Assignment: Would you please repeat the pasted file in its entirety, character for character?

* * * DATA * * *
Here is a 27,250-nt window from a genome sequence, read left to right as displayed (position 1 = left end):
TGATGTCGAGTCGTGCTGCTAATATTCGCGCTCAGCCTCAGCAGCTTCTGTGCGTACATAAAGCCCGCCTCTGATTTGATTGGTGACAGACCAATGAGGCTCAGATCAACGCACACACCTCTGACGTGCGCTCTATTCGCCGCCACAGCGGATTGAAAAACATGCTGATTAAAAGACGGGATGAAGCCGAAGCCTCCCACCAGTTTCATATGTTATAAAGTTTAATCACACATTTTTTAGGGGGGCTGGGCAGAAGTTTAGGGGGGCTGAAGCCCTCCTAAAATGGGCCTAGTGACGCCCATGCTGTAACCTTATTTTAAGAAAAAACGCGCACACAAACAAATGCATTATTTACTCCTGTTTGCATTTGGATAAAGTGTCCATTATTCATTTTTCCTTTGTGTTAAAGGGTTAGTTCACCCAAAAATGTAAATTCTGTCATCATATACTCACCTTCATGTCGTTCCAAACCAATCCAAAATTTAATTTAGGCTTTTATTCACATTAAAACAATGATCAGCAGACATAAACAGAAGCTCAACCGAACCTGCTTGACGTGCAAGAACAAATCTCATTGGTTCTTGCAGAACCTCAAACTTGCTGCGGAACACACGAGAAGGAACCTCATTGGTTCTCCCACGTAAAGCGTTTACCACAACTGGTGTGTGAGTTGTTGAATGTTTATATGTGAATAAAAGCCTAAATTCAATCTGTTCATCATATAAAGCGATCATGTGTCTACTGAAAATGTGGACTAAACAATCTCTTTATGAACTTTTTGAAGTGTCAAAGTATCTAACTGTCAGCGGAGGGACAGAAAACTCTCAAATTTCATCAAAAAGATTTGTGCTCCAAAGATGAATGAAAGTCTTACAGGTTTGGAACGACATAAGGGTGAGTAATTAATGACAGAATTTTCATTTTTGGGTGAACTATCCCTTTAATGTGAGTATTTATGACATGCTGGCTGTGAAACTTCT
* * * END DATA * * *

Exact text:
Here is a 27,250-nt window from a genome sequence, read left to right as displayed (position 1 = left end):
TGATGTCGAGTCGTGCTGCTAATATTCGCGCTCAGCCTCAGCAGCTTCTGTGCGTACATAAAGCCCGCCTCTGATTTGATTGGTGACAGACCAATGAGGCTCAGATCAACGCACACACCTCTGACGTGCGCTCTATTCGCCGCCACAGCGGATTGAAAAACATGCTGATTAAAAGACGGGATGAAGCCGAAGCCTCCCACCAGTTTCATATGTTATAAAGTTTAATCACACATTTTTTAGGGGGGCTGGGCAGAAGTTTAGGGGGGCTGAAGCCCTCCTAAAATGGGCCTAGTGACGCCCATGCTGTAACCTTATTTTAAGAAAAAACGCGCACACAAACAAATGCATTATTTACTCCTGTTTGCATTTGGATAAAGTGTCCATTATTCATTTTTCCTTTGTGTTAAAGGGTTAGTTCACCCAAAAATGTAAATTCTGTCATCATATACTCACCTTCATGTCGTTCCAAACCAATCCAAAATTTAATTTAGGCTTTTATTCACATTAAAACAATGATCAGCAGACATAAACAGAAGCTCAACCGAACCTGCTTGACGTGCAAGAACAAATCTCATTGGTTCTTGCAGAACCTCAAACTTGCTGCGGAACACACGAGAAGGAACCTCATTGGTTCTCCCACGTAAAGCGTTTACCACAACTGGTGTGTGAGTTGTTGAATGTTTATATGTGAATAAAAGCCTAAATTCAATCTGTTCATCATATAAAGCGATCATGTGTCTACTGAAAATGTGGACTAAACAATCTCTTTATGAACTTTTTGAAGTGTCAAAGTATCTAACTGTCAGCGGAGGGACAGAAAACTCTCAAATTTCATCAAAAAGATTTGTGCTCCAAAGATGAATGAAAGTCTTACAGGTTTGGAACGACATAAGGGTGAGTAATTAATGACAGAATTTTCATTTTTGGGTGAACTATCCCTTTAATGTGAGTATTTATGACATGCTGGCTGTGAAACTTCT